Cadets explored what the Army had to offer during the annual Branch Week event, which kicked off with 17 static displays, including artillery and rocket systems, tanks, helicopters and numerous other displays that represented every facet of the Army Sept. 6-9 in Central Area at the U.S. Military Academy.
During the process, cadets spoke with branch representatives to get an honest and accurate perspective on what each branch is like before confirming what branch suits them best coming into their senior year.
Ultimately, perspective plays a crucial role in identifying what personality traits fit best when branch representatives select candidates.
Moreover, USMA 2014 graduate Capt.Joseph Marxen would tell you, “Personal desires are also considered when we go through the selection process. I was talking to a cadet this morning, and he was like, ‘I either want armor or logistics,’ and I’m like, ‘hey, those are two very different branches. It’s great that you’ve got desire for both.’”
Marxen added that he was able to coach the cadet and help him weigh the pros and cons of joining each branch based on his personality traits and desires.
“I asked, ‘why do you think you want this? Where do you think you would thrive?’” Marxen explained. “Because if I sell them on logistics and make it sound like the most awesome branch, what happens when they arrive at their unit and realize they don’t like their branch? They are probably not going to be a good officer, and it’s going to hurt the team's performance.”
Class of 2025 Cadet Erich Brilliant said he loved the static displays and felt the presentation of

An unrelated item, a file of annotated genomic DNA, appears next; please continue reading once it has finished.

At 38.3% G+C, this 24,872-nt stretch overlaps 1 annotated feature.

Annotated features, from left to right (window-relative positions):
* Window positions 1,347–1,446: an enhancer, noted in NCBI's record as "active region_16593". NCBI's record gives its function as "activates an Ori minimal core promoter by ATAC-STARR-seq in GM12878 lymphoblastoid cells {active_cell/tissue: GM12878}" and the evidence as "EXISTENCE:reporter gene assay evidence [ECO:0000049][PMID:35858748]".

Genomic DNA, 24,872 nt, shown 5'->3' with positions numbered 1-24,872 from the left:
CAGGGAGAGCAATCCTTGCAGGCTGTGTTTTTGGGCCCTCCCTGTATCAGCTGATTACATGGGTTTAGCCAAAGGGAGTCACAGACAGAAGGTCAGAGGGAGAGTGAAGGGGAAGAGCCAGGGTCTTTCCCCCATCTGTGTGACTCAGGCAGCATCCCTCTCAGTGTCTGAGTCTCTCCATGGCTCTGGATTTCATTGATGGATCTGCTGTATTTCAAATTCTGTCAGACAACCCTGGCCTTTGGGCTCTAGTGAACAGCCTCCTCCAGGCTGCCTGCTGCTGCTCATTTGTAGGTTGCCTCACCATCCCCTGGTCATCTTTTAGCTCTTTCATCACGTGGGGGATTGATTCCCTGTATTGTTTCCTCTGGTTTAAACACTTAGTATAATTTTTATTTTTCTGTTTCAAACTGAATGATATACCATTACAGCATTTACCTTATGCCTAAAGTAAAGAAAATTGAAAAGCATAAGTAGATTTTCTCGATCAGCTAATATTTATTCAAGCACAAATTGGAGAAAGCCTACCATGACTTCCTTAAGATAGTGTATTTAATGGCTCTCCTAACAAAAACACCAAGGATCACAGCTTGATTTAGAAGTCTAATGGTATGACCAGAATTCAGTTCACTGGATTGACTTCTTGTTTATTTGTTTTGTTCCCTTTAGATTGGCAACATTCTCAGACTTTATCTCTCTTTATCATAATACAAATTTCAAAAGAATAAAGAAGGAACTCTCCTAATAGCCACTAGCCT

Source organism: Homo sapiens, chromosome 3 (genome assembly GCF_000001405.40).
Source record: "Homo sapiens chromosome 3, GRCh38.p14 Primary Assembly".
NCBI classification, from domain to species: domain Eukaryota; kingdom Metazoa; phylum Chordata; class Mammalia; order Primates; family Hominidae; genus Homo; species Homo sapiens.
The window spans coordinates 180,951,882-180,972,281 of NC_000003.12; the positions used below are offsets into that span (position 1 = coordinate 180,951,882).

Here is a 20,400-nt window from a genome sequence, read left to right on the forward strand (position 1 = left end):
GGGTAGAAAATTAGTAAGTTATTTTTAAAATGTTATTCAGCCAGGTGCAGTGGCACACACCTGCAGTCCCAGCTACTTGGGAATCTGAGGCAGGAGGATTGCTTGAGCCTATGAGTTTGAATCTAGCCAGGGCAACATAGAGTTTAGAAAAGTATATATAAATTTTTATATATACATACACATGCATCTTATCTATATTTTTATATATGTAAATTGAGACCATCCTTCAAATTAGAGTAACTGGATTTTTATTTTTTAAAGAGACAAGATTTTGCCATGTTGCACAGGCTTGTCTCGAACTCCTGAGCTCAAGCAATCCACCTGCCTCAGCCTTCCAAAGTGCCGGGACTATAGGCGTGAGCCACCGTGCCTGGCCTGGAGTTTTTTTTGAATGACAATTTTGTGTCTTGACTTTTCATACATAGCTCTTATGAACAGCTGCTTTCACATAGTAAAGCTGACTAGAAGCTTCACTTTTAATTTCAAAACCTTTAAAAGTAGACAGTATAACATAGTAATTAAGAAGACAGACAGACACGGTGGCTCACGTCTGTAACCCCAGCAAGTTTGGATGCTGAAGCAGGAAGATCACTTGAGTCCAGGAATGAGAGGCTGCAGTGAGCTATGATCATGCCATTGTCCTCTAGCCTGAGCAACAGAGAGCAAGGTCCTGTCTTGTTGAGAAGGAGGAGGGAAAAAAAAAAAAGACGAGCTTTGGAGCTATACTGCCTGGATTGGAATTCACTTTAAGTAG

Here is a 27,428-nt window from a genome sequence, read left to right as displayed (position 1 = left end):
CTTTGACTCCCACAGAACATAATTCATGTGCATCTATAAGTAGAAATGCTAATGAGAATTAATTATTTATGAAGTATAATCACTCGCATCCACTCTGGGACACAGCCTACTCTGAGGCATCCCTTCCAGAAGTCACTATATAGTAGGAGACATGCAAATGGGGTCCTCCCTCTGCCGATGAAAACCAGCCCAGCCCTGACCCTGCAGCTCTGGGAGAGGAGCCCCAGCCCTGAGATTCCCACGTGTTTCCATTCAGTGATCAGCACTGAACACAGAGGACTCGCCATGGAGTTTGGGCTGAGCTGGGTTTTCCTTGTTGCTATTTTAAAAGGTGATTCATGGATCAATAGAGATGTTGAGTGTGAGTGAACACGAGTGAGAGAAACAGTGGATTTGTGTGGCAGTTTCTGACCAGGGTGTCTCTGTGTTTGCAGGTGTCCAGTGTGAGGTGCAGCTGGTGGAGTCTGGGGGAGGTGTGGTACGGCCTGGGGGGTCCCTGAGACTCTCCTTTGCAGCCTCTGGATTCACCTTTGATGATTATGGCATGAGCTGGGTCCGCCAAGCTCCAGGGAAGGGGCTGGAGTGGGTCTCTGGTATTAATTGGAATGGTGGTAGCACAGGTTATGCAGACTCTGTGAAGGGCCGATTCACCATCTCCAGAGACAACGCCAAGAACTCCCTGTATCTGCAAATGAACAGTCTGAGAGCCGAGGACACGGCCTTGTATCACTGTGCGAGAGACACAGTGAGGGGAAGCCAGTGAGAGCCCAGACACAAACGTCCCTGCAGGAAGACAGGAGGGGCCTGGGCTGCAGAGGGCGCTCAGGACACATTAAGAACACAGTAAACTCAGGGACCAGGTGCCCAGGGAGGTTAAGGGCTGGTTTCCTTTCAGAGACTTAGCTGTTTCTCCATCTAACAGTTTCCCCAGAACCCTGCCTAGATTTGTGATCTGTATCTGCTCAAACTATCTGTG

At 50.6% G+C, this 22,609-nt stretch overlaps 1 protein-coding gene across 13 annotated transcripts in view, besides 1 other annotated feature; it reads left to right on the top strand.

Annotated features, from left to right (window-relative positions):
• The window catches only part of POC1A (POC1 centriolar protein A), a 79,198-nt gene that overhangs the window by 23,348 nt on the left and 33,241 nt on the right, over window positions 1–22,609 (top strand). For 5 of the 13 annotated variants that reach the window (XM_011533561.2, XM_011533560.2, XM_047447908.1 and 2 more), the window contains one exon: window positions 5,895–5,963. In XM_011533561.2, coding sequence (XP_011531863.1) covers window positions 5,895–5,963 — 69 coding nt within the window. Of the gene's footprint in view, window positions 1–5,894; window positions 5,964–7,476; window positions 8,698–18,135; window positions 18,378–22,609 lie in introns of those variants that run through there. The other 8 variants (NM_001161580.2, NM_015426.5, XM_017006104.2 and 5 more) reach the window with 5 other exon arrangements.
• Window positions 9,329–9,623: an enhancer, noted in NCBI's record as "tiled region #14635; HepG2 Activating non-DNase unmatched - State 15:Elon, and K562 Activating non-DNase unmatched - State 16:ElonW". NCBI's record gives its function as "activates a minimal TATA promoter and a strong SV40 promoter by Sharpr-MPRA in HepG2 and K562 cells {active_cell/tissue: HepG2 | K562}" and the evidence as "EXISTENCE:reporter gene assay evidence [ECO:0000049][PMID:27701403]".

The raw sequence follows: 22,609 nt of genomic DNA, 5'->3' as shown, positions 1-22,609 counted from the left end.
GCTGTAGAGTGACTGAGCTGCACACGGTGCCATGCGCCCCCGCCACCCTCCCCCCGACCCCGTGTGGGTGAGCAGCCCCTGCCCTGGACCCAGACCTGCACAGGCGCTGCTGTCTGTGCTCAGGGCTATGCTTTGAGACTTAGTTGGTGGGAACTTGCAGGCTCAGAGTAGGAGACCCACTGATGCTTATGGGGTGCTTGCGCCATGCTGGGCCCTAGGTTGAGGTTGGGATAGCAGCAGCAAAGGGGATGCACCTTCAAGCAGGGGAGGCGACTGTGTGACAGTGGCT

Branch Week improved since last year’s event.
“Aviation killed it this year — they always do, though,” Brilliant added. “The branch reps are a lot more talkative and energetic than last year.”
With the Quartermaster branch displaying a massive poster of their branch insignia over the far right end of Washington Hall, cadets like Class of 2024 Cadet Reilly Fish felt intrigued and compelled to see what the Quartermaster branch had to offer. He also took notice of the upgraded presence of the less popular branches.
“I think just about every branch has brought more to the table,” Fish said. “We’re also starting to see more from the smaller branches like the Med Service tent. I never really recognized it until this year because it was always super tiny. Same thing goes for transportation and quartermaster. It’s good to see the smaller branches are getting more exposure. Artillery has all their cool toys, but there is way more to see now from every branch.”
Branch Week also broadened the perspective of officers representing their branch. For 1st Lt. Aiden Naylor, the experience reminded him of his humble beginnings after joining the Chemical Corps branch.
“I think it’s brought my perspective back to the basics,” Naylor said. “It’s easy, once you get caught in the hustle and bustle and the stress of Army life, to start forgetting what you’re meant to do. But seeing how these cadets are so hopeful and idealistic is making me think about it from their perspective and it’s reenergizing me.”
USMA 2019 graduate 2nd Lt. Sorca Jordan said she was thrilled to inform cadets on her branch, Field Artillery. Throughout the week, she informed cadets about the realities they may face working in artillery and felt a sense of fulfillment mentoring cadets as they weighed on their decisions.
“I think this experience reaffirms my own confidence and my own ability to make an impact, which in turn, will be better for the organization as a whole,” Jordan concluded. “My colleagues and I are going to be commanders soon, and I need that confidence to be a good leader for future officers in the same way that these cadets will need confidence when they commission as lieutenants.”